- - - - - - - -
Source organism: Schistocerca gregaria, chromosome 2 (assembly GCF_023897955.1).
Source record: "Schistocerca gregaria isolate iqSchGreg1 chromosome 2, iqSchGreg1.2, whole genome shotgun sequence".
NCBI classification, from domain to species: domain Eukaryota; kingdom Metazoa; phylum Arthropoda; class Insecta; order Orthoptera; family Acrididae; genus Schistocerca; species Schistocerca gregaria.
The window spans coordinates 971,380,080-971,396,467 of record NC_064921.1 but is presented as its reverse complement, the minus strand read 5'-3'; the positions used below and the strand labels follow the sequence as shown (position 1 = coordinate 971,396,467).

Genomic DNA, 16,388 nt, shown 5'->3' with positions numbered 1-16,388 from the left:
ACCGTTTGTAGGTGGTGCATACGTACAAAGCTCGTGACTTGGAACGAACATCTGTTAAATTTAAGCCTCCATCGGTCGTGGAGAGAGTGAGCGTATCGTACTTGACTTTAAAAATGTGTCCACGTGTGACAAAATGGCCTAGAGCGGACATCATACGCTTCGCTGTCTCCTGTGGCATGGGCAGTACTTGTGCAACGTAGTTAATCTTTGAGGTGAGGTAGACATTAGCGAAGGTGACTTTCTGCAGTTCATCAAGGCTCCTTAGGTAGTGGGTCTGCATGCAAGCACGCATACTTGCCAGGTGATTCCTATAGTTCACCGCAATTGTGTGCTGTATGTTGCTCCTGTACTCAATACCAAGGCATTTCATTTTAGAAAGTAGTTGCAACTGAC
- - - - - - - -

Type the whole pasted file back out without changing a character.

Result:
Source organism: Schistocerca gregaria, chromosome 2 (assembly GCF_023897955.1).
Source record: "Schistocerca gregaria isolate iqSchGreg1 chromosome 2, iqSchGreg1.2, whole genome shotgun sequence".
NCBI classification, from domain to species: domain Eukaryota; kingdom Metazoa; phylum Arthropoda; class Insecta; order Orthoptera; family Acrididae; genus Schistocerca; species Schistocerca gregaria.
The window spans coordinates 971,380,080-971,396,467 of record NC_064921.1 but is presented as its reverse complement, the minus strand read 5'-3'; the positions used below and the strand labels follow the sequence as shown (position 1 = coordinate 971,396,467).

Genomic DNA, 16,388 nt, shown 5'->3' with positions numbered 1-16,388 from the left:
ACCGTTTGTAGGTGGTGCATACGTACAAAGCTCGTGACTTGGAACGAACATCTGTTAAATTTAAGCCTCCATCGGTCGTGGAGAGAGTGAGCGTATCGTACTTGACTTTAAAAATGTGTCCACGTGTGACAAAATGGCCTAGAGCGGACATCATACGCTTCGCTGTCTCCTGTGGCATGGGCAGTACTTGTGCAACGTAGTTAATCTTTGAGGTGAGGTAGACATTAGCGAAGGTGACTTTCTGCAGTTCATCAAGGCTCCTTAGGTAGTGGGTCTGCATGCAAGCACGCATACTTGCCAGGTGATTCCTATAGTTCACCGCAATTGTGTGCTGTATGTTGCTCCTGTACTCAATACCAAGGCATTTCATTTTAGAAAGTAGTTGCAACTGAC